One member commented on how prevalent rug hooking is in her region of Lunenburg/Mahone Bay (South Shore Nova Scotia), with the Hooked Rug Museum of North America nearby and the very active Rug Hooking Guild of Nova Scotia in Halifax. Others expanded on the earlier mention of the hooking in Chéticamp, Cape Breton, an area that primarily uses yarn, not fabric scraps, in the pieces. Another member recommended a retrospective of an exhibit from Big Tancook Island, Nova Scotia (YouTube link). A member shared a beautiful project from New Brunswick: The Barachois Historical Church will be 200 years old in 2026, and to celebrate they invited contributions of hooked pillow covers for the pillows in their pews. To date, 315 cushions have been completed, from several different countries.

Rug hooking is found across Canada, not just in the Maritimes. We talked about the rug hooking of Ontario and Quebec with its focus on representational works, with many pieces depicting winter scenes such as sugar maple tapping and kids sledding through trees.

Shelly and I then talked a bit about a large project she’s recently completed, the Prairie Alphabet. It was this project that initially drew me to her work. She made twenty-six pieces, each depicting a different plant or animal species that’s ecologically important to the endangered Prairie Grasslands ecosystem. (See upcoming article for more information on the project!) Shelly showed a few of the pieces, including the quaking (or trembling) aspen (Populus tremuloides) for the Q, and the Yellow-headed Blackbird which she used for the X, given its scientific name, Xanthocephalus xanthocephalus, where xantho is the Latin root for “yellow” and cephalus means “head.” The Prairie Alphabet hung on the gallery wall at Bushwakkers Pub in Regina for the month of May (one of the D&T members exclaimed in the chat that her niece is the pastry chef at Bushwakkers!) and Shelly is now looking for another gallery to display this beautiful, educational, set of works. With this brief view of the project, many members commented on how this would make a great published alphabet book.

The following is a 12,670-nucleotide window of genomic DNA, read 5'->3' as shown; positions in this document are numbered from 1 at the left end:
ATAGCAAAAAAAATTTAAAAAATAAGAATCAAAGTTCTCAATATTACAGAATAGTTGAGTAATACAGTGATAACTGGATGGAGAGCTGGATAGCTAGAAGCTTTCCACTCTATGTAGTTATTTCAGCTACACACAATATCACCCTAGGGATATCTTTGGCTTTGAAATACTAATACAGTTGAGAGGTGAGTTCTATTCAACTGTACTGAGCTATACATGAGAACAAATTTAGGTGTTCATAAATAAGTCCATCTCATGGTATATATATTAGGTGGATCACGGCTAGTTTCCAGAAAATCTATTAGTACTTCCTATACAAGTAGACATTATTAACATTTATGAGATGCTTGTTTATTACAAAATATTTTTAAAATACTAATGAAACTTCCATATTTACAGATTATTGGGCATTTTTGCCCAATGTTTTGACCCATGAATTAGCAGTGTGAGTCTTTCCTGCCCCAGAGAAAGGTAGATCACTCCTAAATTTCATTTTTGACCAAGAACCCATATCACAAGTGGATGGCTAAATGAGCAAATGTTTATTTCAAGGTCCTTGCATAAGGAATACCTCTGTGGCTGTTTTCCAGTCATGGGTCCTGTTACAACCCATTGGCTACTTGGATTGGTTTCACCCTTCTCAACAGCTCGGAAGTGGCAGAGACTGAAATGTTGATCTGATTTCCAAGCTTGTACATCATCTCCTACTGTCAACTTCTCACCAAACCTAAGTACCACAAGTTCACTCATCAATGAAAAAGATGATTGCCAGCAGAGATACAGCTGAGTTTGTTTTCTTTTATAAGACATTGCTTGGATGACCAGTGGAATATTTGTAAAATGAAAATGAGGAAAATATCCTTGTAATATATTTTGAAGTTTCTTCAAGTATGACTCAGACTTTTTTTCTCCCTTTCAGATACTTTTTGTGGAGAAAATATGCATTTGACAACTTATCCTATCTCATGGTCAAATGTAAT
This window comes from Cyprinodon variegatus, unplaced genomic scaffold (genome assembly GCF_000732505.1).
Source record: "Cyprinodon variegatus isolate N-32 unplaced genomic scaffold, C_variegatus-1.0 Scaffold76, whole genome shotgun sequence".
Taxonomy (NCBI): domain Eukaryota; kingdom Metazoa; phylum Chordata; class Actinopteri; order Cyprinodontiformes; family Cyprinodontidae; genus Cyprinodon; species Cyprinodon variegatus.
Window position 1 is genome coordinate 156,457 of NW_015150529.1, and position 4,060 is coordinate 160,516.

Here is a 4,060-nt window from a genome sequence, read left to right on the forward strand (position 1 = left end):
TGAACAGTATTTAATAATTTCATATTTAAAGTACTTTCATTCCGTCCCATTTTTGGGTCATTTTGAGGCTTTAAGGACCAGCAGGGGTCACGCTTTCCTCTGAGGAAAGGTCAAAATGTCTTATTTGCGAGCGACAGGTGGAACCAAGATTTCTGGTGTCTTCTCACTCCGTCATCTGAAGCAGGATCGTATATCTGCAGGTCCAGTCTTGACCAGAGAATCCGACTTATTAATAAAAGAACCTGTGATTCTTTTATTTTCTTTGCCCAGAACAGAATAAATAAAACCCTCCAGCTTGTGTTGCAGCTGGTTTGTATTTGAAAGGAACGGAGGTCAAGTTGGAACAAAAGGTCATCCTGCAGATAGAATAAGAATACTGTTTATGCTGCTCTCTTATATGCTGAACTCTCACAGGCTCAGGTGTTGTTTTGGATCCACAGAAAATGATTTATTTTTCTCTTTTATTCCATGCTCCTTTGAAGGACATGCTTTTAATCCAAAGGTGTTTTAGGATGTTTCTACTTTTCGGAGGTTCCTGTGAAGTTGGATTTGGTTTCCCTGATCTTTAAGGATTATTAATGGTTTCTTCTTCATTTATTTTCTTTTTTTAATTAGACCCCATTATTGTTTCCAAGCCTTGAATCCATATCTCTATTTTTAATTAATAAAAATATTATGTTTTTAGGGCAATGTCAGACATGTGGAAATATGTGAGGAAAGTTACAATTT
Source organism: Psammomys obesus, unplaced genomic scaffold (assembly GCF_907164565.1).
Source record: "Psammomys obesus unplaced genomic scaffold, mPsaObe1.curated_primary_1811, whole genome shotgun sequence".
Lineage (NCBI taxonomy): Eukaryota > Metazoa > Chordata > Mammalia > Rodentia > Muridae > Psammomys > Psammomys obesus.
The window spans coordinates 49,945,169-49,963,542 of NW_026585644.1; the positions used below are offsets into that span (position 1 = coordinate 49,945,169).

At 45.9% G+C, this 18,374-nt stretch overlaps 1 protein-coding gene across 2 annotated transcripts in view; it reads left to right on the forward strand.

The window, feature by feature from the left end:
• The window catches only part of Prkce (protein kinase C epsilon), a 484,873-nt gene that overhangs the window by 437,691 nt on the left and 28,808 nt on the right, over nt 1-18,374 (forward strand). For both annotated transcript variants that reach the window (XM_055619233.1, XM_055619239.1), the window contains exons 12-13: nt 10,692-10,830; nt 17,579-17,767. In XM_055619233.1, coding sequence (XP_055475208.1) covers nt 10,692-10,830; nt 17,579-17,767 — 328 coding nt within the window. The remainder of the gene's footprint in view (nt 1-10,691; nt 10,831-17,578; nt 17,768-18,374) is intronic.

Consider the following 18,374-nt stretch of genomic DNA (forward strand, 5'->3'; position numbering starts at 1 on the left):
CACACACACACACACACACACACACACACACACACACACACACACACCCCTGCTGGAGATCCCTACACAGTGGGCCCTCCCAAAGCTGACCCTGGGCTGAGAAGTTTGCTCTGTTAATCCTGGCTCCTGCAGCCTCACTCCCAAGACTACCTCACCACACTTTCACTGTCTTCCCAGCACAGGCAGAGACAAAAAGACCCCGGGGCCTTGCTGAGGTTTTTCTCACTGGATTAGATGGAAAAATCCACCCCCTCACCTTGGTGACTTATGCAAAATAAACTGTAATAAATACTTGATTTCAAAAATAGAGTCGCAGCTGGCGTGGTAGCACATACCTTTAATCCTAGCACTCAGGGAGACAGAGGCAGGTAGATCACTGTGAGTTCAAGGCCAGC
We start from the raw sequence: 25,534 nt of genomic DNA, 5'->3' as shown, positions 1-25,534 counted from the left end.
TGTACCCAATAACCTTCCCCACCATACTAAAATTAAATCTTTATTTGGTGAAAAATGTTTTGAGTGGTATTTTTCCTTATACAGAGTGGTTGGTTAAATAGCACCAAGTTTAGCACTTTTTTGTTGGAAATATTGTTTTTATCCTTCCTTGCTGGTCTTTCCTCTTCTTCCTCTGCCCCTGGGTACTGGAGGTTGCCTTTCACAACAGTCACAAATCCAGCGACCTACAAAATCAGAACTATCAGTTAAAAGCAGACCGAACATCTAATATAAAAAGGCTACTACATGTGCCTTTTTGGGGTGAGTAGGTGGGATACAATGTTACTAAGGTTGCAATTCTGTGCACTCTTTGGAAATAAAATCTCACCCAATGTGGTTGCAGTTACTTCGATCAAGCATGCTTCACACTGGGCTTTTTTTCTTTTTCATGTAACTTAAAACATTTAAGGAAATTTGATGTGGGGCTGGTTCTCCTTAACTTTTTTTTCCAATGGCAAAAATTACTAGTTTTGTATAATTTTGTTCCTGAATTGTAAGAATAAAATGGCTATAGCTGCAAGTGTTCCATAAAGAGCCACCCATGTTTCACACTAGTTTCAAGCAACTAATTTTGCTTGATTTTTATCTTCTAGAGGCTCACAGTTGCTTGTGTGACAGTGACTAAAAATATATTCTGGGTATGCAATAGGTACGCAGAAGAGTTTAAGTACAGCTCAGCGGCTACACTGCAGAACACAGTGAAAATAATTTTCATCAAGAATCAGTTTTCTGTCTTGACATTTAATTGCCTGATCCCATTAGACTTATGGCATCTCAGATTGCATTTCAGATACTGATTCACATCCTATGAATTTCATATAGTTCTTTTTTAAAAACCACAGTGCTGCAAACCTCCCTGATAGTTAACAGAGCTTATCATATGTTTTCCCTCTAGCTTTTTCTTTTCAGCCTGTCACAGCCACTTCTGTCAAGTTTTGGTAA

We also were treated to seeing close-up views of a few more of Shelly’s pieces, including Sturgill the Sturgeon, a larger-format, long horizonal piece, depicting a long fish in browns and tans, outlined in black, and with whiskers almost tickling the few weeds and grasses growing out of a gravel bed. The background water is made from many shades and textures of blues.

Shelly also shared a piece she made as a protest piece. She has hooked the phrase “We fight for roses too,” surrounded by red roses on a tan background. She displays this piece each International Women’s Day (March 8). 

Show and Tell

Our conversation ran long, and we had very little time for Show and Tell. Member Lia Pas showed us a quick view of her most recent embroidery. Another member showed her Icelandic Spring Shawl (designer, Hélène Magnússon) created using dyed handspun wool from an Icelandic sheep farm in East Sooke, southern Vancouver Island, and natural grey Istex Einband from Iceland. And, in response to the Icelandic shawl, Shelly showed us a rug hooked piece she made that was inspired by her trip to Iceland five years ago—a white church surrounded by a rich landscape of reds and browns.

Photo courtesy Shelly Nicolle-Phillips.

Copyright © Sarah Thornton except as indicated.
Sarah Thornton head shot

About Sarah Thornton

Sarah Thornton is a connector - she loves bringing people and ideas together, especially over local fibres and foods. When not teaching college Biology labs, she knits, spins, designs, teaches, and occasionally weaves in her new studio space on Vancouver Island. She's also a cyclist, skier, hiker, and gardener! Find her patterns and classes at sarahthornton.ca and @sarsbarknits on Instagram.